THE HINDU EDITORIAL : MARCH 10, 2018
THE HINDU EDITORIAL : MARCH 10, 2018
a) Death with dignity: on SC’s verdict on euthanasia and living wills
The core philosophy underlying the Supreme Court’s verdict allowing passive euthanasia and giving legal status to ‘advance directives’ is that the right to a dignified life extends up to the point of having a dignified death. In four concurring opinions, the five-member Constitution Bench grappled with a question that involved, in the words of Justice D.Y. Chandrachud, “finding substance and balance in the relationship between life, morality and the experience of dying”. The outcome of the exercise is a progressive and humane verdict that lays down a broad legal framework for protecting the dignity of a terminally ill patient or one in a persistent vegetative state (PVS) with no hope of cure or recovery. For, in such circumstances, “accelerating the process of death for reducing the period of suffering constitutes a right to live with dignity”. The core message is that all adults with the capacity to give consent “have the right of self determination and autonomy”, and the right to refuse medical treatment is also encompassed in it. Passive euthanasia was recognised by a two-judge Bench in Aruna Shanbaug in 2011; now the Constitution Bench has expanded the jurisprudence on the subject by adding to it the principle of a ‘living will’, or an advance directive, a practice whereby a person, while in a competent state of mind, leaves written instructions on the sort of medical treatment that may or may not be administered in the event of her reaching a stage of terminal illness. Passive euthanasia essentially involves withdrawal of life support or discontinuation of life-preserving medical treatment so that a person with a terminal illness is allowed to die in the natural course. The court’s reasoning is unexceptionable when it says burdening a dying patient with life-prolonging treatment and equipment merely because medical technology has advanced would be destructive of her dignity. In such a situation, “individual interest has to be given priority over the state interest”. The court has invoked its inherent power under Article 142 of the Constitution to grant legal status to advance directives, and its directives will hold good until Parliament enacts legislation on the matter. The government submitted that it was in the process of introducing a law to regulate passive euthanasia, but opposed the concept of advance directive on the ground that it was liable to be misused. The stringent conditions imposed by the court regarding advance directives are intended to serve as a set of robust safeguards and allay any apprehensions about misuse. The court is justified in concluding that advance directives will strengthen the will of the treating doctors by assuring them that they are acting lawfully in respecting the patient’s wishes. An advance directive, after all, only reflects the patient’s autonomy and does not amount to a recognition of a wish to die.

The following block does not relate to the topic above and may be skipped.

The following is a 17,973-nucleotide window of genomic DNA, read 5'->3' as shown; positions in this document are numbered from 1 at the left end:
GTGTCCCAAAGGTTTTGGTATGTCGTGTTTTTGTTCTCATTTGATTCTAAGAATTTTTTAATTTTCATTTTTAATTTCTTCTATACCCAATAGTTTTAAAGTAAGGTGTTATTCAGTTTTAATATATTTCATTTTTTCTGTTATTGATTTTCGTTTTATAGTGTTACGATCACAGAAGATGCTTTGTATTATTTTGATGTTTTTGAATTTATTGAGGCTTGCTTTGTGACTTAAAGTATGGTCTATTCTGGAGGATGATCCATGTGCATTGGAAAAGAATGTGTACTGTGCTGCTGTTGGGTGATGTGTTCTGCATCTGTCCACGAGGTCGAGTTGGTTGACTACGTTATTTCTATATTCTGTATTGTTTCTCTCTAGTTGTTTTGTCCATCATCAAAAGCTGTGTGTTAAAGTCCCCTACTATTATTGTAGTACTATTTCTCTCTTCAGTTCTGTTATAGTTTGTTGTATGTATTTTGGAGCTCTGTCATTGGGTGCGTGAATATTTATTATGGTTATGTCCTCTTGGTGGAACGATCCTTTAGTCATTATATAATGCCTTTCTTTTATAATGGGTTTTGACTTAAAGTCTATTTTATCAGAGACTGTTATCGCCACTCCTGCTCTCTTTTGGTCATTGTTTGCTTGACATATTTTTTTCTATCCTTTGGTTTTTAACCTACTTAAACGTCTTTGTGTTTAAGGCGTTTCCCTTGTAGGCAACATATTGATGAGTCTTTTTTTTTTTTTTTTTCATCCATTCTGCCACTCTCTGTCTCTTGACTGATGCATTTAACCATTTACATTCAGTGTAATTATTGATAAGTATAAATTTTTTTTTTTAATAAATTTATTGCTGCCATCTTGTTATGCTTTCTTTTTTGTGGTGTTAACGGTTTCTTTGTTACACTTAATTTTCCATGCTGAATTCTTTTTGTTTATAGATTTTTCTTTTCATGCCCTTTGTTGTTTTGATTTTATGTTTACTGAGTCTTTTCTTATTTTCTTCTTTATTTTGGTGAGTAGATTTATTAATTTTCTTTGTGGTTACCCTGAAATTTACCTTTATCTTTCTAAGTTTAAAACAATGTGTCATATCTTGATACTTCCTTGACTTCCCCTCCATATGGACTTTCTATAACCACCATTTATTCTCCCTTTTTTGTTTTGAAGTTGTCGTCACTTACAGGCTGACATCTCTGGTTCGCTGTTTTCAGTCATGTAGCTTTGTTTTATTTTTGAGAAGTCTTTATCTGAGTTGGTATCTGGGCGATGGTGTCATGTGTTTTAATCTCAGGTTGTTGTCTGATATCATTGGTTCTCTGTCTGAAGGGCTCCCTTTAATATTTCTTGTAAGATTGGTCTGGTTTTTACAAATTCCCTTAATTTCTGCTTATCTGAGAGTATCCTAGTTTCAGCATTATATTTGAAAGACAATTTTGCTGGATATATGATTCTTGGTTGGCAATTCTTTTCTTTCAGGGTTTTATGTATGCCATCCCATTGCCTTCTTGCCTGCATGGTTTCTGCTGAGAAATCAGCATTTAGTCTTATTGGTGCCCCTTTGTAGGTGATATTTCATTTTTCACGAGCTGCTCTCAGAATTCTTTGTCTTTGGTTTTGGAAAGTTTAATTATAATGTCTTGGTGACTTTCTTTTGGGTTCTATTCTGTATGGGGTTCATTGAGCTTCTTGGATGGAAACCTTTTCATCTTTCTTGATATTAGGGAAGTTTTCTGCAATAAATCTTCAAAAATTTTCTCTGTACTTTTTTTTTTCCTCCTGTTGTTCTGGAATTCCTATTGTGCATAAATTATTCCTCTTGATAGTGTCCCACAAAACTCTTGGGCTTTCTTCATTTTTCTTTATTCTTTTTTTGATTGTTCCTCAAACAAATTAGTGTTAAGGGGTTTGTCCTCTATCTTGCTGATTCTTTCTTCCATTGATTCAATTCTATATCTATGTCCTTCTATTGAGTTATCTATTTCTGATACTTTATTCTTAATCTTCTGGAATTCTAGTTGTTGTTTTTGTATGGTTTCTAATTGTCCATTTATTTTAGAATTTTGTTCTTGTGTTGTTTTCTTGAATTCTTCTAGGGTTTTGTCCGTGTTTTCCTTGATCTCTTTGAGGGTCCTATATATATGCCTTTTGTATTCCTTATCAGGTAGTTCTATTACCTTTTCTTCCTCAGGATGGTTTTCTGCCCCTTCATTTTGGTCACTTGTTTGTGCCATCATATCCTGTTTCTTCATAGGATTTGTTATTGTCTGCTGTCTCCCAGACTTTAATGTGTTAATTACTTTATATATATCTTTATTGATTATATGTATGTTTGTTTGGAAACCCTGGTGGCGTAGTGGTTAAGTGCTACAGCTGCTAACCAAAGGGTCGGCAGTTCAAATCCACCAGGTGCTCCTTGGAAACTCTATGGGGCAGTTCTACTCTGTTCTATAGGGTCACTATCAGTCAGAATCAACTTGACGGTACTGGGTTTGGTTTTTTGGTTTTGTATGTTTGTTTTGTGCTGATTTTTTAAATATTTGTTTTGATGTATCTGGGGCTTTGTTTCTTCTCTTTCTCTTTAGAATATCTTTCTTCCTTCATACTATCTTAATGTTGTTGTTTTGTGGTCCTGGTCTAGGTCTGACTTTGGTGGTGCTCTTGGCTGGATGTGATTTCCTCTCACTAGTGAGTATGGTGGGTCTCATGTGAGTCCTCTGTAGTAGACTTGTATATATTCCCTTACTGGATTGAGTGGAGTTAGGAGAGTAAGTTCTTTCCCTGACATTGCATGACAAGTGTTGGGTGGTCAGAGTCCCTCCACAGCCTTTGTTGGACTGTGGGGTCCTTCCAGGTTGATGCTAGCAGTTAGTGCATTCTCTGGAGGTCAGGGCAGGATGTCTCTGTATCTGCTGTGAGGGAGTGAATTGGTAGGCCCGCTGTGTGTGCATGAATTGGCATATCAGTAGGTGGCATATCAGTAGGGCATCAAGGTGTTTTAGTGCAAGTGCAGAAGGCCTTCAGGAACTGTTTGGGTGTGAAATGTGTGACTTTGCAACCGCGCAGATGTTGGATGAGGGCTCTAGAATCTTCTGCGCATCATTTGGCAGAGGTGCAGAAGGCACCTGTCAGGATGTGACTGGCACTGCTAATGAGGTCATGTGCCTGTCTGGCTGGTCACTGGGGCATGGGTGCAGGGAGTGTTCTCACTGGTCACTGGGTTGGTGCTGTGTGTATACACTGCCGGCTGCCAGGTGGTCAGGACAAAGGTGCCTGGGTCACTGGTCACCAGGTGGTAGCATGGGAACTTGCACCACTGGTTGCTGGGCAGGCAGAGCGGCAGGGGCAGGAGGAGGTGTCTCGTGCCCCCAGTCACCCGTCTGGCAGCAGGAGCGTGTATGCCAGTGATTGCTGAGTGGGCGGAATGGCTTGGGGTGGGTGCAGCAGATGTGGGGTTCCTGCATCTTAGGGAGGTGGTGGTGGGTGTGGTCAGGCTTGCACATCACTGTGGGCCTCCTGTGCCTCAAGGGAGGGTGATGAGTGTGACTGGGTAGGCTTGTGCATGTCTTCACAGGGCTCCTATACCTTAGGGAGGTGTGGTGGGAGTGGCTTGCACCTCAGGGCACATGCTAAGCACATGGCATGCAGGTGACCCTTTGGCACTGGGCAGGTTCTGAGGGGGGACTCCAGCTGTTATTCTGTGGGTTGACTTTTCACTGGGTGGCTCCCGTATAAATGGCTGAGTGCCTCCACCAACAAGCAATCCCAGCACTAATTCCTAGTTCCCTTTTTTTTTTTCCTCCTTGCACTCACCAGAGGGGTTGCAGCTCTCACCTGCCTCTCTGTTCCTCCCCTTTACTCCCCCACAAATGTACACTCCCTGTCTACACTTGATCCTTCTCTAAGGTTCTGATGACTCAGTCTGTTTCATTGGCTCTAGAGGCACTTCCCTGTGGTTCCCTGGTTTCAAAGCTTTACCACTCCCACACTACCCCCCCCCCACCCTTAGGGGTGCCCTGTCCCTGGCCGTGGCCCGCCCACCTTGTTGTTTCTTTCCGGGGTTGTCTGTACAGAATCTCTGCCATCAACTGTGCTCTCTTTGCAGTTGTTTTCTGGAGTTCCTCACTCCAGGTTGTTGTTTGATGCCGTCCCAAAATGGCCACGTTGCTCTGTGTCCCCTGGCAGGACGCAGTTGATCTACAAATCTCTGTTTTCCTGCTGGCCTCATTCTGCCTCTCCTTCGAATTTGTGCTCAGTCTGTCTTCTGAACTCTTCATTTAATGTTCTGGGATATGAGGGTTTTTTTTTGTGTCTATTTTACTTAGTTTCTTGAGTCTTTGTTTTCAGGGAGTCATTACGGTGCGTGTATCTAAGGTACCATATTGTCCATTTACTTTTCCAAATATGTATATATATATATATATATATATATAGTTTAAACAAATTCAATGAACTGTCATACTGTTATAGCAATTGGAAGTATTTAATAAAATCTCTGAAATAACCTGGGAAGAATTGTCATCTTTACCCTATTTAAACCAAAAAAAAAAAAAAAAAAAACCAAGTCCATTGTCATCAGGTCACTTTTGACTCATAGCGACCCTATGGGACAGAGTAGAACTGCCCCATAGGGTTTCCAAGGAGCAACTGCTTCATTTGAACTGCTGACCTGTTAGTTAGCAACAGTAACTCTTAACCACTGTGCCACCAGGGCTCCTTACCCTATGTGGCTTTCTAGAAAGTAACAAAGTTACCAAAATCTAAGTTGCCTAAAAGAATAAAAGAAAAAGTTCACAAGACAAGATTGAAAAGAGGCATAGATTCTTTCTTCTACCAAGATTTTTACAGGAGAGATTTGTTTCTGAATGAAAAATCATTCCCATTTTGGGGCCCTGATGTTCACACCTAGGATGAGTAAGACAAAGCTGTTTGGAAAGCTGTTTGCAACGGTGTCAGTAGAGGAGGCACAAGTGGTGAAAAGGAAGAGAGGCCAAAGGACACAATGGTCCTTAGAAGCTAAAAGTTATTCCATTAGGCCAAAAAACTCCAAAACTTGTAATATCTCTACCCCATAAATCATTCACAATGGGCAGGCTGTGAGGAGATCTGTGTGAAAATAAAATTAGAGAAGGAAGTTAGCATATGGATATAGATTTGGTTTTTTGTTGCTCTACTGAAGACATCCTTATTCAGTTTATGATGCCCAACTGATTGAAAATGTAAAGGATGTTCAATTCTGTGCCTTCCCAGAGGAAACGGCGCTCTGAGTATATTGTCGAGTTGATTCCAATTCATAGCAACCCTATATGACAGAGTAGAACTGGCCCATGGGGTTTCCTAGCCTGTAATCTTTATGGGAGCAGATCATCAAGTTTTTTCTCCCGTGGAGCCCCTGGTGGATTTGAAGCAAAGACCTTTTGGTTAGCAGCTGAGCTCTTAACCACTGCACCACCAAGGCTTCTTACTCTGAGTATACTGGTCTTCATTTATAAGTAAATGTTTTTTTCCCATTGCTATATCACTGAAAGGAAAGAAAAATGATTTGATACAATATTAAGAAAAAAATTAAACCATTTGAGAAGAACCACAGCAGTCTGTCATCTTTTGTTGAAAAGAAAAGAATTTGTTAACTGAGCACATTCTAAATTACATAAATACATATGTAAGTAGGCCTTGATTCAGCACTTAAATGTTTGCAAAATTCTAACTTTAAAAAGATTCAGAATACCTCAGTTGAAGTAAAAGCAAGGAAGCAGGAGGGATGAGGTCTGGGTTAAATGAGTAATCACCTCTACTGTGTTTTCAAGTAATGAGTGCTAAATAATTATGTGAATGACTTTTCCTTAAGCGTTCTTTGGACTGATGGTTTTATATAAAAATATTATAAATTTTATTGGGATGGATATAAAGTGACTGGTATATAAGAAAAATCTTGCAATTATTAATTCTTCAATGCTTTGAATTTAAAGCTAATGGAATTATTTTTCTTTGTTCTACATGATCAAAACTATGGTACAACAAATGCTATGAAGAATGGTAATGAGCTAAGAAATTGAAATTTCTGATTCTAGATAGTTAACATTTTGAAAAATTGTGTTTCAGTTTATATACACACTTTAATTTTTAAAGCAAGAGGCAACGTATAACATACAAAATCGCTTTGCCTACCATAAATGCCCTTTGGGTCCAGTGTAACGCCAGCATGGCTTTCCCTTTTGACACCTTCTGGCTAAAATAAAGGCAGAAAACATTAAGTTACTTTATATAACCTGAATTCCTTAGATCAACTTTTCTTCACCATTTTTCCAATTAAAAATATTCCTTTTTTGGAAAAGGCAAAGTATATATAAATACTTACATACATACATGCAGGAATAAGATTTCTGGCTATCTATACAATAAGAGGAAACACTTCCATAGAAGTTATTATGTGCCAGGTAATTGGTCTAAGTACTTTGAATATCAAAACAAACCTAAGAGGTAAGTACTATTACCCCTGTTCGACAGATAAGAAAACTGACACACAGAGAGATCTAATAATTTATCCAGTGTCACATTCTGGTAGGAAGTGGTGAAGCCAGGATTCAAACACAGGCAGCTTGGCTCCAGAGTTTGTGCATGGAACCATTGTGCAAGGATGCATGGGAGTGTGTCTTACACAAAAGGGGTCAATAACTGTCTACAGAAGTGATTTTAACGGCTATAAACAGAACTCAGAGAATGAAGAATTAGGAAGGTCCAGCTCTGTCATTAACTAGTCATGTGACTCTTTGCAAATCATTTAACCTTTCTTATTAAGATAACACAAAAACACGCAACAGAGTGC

b) Trade goes on: on U.S and free trade
The United States under Donald Trump may not be a huge fan of free trade across borders, but that’s not stopping other countries from embracing it. On Thursday, 11 Asia-Pacific countries, including Japan, Australia and Canada, signed the Comprehensive and Progressive Agreement for Trans-Pacific Partnership in Chile. The CPTPP is, in effect, the original Trans-Pacific Partnership struck during the Barack Obama presidency minus the U.S. On the campaign trail, Mr. Trump had promised to pull the U.S. out of the TPP, and went on to do precisely that within weeks of assuming office. Interestingly, the CPTPP comes soon after the U.S. had made clear its plan to impose tariffs on the import of aluminium and steel in an attempt to protect domestic manufacturers. The countries signing the agreement, which account for more than 13% of the world economy, have agreed to bring down tariffs on cross-border trade by as much as 98% after domestic ratification. More countries are expected to sign the CPTPP in the future, and there is hope that a post-Trump U.S. may join the bloc. But even in the absence of the world’s largest economy, countries that are currently part of the deal will only gain from any reduction in the costs imposed on trade. This will leave the world, which has largely been moving towards increasing free trade even as the U.S. has turned inwards, better off than without the deal. The CPTPP, as it looks to expand influence by adding other countries into its fold, will need to address other problems as well. One of the points of criticism of the TPP, even in its original form as a 12-member agreement, was the alleged influence of special interests in dictating its broad framework. Mr. Trump, in fact, smartly capitalised on these sentiments to attack and then pull out of the agreement last year. The TPP text, which has in large part been incorporated into the new deal, had also been flayed for mandating labour and other regulations that increase the bureaucratic burden on businesses. Many have cited the size of the agreement, which runs into several chapters and thousands of pages, to contend that the benefits from tariff reductions may be cancelled out by the massive increase in regulatory requirements. While there may be no hard and fast rule to gauge the net benefit of the agreement, addressing these concerns will only strengthen the chances of more countries joining it. A simpler trade agreement can also help the cause of transparency and lower the chances of lobbying by special interests in the future. Last but not least, amid palpable fears of a global trade war, the survival of a free trade agreement despite the sudden pullout of the U.S. offers some respite to the supporters of free trade.
Meaning: Be the cause or basis of (something).
Example: “the fundamental issue which underlies the conflict”
Synonyms: Basic, Primary